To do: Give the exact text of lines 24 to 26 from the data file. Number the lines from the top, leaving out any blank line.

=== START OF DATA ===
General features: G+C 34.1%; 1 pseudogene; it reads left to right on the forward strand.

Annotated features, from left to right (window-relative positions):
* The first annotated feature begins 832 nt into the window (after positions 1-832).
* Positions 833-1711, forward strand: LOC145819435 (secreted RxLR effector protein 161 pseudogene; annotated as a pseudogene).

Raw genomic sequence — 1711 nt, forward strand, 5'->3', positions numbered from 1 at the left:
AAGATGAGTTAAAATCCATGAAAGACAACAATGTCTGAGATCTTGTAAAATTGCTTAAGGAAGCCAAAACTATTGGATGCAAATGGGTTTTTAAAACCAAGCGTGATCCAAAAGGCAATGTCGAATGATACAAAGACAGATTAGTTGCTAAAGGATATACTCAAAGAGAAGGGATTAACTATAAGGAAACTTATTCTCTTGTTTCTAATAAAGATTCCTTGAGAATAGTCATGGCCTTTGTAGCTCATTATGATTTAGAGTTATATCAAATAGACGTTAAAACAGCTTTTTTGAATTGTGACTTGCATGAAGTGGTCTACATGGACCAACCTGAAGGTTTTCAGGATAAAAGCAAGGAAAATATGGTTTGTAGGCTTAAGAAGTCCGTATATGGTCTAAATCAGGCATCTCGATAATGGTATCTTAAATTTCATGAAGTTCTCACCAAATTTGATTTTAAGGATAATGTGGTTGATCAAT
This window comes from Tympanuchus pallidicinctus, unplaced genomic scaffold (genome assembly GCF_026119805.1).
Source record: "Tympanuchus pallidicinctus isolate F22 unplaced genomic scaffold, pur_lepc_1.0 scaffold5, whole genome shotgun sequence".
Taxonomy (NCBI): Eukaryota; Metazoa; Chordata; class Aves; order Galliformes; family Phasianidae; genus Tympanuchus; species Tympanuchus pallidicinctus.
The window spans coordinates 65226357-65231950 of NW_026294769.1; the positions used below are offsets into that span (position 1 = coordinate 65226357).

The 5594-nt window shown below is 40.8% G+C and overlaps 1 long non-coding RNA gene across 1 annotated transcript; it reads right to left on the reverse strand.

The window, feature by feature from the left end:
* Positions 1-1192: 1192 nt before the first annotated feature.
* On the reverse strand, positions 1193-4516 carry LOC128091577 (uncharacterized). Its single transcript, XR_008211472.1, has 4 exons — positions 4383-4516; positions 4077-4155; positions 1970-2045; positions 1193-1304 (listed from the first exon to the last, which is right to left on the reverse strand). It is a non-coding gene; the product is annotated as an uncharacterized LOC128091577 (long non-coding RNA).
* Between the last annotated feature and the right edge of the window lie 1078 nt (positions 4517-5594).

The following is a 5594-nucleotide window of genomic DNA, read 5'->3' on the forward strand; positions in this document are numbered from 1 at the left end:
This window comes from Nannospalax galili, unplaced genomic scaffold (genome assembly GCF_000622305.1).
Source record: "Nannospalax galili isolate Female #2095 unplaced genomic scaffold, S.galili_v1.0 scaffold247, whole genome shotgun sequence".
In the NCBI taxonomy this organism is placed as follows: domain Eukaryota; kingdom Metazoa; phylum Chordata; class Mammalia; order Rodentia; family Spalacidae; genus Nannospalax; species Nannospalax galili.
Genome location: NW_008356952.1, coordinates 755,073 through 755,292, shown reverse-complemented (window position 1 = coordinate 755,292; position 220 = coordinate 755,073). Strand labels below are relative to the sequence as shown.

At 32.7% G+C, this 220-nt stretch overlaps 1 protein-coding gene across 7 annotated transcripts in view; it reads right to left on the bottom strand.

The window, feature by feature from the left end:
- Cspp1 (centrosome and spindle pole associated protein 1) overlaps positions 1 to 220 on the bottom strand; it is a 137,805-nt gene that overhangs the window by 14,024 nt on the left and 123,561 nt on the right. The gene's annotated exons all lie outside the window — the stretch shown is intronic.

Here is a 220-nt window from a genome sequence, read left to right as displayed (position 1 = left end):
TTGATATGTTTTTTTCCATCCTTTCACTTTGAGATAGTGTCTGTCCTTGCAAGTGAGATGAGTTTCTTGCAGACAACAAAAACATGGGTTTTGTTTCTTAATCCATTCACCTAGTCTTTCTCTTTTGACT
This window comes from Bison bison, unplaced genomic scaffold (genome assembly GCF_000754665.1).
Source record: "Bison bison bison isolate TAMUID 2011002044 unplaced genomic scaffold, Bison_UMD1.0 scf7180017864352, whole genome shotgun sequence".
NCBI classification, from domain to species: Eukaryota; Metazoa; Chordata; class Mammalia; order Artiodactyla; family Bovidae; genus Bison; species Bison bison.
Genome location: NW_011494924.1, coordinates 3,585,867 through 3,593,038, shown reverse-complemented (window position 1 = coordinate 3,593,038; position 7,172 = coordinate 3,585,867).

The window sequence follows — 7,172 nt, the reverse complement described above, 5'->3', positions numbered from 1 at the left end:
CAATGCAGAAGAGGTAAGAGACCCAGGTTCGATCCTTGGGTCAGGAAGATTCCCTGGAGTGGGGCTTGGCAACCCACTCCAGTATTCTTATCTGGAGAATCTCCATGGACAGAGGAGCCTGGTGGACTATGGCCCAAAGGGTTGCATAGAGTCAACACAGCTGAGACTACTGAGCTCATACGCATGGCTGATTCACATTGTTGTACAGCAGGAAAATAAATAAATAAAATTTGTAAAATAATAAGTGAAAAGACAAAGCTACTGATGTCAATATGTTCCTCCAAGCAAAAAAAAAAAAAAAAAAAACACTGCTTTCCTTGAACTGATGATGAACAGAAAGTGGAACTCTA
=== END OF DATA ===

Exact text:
Here is a 220-nt window from a genome sequence, read left to right as displayed (position 1 = left end):
TTGATATGTTTTTTTCCATCCTTTCACTTTGAGATAGTGTCTGTCCTTGCAAGTGAGATGAGTTTCTTGCAGACAACAAAAACATGGGTTTTGTTTCTTAATCCATTCACCTAGTCTTTCTCTTTTGACT
This window comes from Bison bison, unplaced genomic scaffold (genome assembly GCF_000754665.1).